In Memoriam: 
Brother Stephen Comeau, C.F.X.

Brother Stephen Comeau, a Xaverian Brother for nearly 53 years, passed away peacefully at the Layhill Nursing and Rehabilitation Center in Silver Spring, MD on Thursday morning, August 25th. He had been suffering with a cancer for over a year and had undergone two surgeries in his battle. He began hospice care under the auspices of Montgomery-Prince Georges Hospice services only last Friday and was anointed and received the sacrament of the sick on Tuesday evening. 

A native of Old Town, Maine, Brother Steve first came to meet the Xaverian Brothers as a student at John Bapst High School, a school the Brothers staffed in nearby Bangor. Steve was impressed by this group of Brothers who taught at John Bapst and first felt his call to religious life under their tutelage. Upon graduating in 1969, he joined the Xaverian Brothers in Newton Highlands, MA. After making profession of first vows, he began his undergraduate studies at Worcester State College where he joined the community at St. John’s High School, Shrewsbury and began a 33-year relationship with the school. He would serve as teacher, coach, athletic director, basketball referee, assistant principal and later as principal. He also served as assistant director and later director and producer of the school’s annual extravaganza – that’s when his skills as a showman really got to shine. In between his coaching, teaching, directing the school play, he would receive an MA in Administration and Supervision from Boston College.   

All of the skills Steve acquired as a teacher, coach, administrator and even showman would be put to good use at the service of the National Catholic Education Association when in 2005, after a well-deserved sabbatical, Brother Stephen joined the staff as the Executive Assistant to the president of NCEA. Over the course of his 17 years at NCEA, Steve would serve 6 presidents, all of whom relied on Steve’s dependability, professionalism, expertise and good humor to assist them in their mission. His work and advice were invaluable to them and served the greater mission of Catholic education in the United States.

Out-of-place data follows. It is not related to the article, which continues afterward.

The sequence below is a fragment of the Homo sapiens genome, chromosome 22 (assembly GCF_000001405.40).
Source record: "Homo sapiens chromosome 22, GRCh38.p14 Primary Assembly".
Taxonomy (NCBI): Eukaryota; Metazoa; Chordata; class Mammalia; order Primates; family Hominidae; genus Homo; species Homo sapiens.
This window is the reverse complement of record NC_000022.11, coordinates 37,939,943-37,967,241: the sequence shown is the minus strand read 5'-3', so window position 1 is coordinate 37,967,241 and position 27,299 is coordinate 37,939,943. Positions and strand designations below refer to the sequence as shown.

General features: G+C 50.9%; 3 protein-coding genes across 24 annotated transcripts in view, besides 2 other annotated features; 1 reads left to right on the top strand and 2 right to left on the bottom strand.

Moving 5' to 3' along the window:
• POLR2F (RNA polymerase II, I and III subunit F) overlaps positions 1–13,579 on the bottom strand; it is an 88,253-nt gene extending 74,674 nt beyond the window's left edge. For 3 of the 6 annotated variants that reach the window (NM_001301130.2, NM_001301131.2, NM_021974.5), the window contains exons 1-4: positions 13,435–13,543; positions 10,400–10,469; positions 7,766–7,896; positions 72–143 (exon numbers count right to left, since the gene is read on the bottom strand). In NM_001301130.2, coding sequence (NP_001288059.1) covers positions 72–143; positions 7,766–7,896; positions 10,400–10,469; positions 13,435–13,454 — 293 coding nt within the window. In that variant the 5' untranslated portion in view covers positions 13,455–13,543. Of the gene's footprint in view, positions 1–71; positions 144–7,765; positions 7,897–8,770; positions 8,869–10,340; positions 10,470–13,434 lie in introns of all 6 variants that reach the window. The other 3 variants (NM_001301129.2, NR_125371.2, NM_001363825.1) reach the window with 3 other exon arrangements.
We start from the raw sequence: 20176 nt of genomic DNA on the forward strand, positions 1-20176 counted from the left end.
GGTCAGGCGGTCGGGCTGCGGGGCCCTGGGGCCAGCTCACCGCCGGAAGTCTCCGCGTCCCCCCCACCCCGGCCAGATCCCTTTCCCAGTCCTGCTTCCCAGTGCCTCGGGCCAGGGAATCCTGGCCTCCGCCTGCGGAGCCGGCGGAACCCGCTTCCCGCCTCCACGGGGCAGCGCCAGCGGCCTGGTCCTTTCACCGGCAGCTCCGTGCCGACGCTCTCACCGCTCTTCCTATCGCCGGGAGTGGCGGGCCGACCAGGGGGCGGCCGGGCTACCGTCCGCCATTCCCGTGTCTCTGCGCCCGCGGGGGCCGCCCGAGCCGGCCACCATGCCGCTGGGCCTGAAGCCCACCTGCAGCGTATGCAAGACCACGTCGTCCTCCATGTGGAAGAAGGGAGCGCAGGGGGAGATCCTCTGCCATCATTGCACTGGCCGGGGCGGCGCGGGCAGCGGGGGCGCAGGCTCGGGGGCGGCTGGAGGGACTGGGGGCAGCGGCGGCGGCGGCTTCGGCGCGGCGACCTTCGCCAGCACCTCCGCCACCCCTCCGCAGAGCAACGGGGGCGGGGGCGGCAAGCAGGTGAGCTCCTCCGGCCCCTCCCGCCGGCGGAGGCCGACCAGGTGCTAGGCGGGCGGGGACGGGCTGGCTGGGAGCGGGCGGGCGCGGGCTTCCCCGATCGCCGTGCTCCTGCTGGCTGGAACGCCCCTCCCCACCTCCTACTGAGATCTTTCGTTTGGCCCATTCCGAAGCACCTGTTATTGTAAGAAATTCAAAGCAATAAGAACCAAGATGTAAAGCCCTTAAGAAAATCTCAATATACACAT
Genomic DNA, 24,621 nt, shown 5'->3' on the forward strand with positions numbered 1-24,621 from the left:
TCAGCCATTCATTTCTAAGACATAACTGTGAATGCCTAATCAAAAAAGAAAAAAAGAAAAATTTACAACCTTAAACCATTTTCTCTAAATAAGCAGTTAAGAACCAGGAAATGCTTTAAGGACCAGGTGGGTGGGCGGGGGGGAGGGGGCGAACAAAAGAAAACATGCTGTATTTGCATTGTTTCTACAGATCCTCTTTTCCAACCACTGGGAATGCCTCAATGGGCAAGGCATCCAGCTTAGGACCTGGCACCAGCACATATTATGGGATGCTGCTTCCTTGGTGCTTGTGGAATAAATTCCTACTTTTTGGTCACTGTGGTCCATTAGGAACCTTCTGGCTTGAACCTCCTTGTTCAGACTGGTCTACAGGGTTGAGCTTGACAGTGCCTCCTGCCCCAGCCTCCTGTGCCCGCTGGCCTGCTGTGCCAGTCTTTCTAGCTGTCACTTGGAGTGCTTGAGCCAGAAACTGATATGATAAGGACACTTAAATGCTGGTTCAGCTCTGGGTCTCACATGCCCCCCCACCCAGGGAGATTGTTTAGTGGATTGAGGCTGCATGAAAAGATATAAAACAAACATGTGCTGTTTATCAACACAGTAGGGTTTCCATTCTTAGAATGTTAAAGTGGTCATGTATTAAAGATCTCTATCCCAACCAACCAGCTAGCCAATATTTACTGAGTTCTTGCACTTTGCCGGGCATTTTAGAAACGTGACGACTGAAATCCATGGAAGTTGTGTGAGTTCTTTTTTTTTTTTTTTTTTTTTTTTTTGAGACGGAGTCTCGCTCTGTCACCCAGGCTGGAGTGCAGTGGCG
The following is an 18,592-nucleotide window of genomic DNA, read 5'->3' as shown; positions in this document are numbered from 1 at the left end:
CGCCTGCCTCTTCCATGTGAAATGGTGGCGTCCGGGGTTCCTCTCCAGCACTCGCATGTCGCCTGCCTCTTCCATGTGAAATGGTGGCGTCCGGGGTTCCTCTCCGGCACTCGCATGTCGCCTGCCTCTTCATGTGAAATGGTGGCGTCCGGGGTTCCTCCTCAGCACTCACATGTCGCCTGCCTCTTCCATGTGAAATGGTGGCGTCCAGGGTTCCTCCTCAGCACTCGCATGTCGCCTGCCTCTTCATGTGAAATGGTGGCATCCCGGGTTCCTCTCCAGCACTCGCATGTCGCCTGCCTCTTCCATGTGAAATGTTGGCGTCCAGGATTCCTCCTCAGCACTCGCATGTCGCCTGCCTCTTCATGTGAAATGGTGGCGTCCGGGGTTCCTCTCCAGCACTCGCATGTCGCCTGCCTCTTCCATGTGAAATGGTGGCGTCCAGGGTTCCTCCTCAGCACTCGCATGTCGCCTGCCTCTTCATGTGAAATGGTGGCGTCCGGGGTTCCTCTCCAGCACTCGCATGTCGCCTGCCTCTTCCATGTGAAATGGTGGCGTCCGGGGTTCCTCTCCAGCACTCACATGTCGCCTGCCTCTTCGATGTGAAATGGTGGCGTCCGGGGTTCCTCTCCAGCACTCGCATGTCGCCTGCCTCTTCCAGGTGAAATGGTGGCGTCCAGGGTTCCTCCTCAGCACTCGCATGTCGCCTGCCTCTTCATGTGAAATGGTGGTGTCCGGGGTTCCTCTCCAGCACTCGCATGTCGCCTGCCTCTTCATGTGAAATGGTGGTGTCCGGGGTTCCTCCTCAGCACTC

Steve joined the Xaverian Brothers in large part because of the camaraderie he sensed in the Brothers he met at John Bapst. This esprit de corps would be a hallmark of Steve’s own life as a Brother for over 30 years at St. John’s and later as part of the Takoma Park community outside Washington, DC. Just as Steve was a support to many of the older Brothers he cared for when he was director of the Brothers community at St. John’s, so the Brothers in his community in Takoma Park, as well as other Brothers in the Maryland region, would be a support to him as he battled cancer.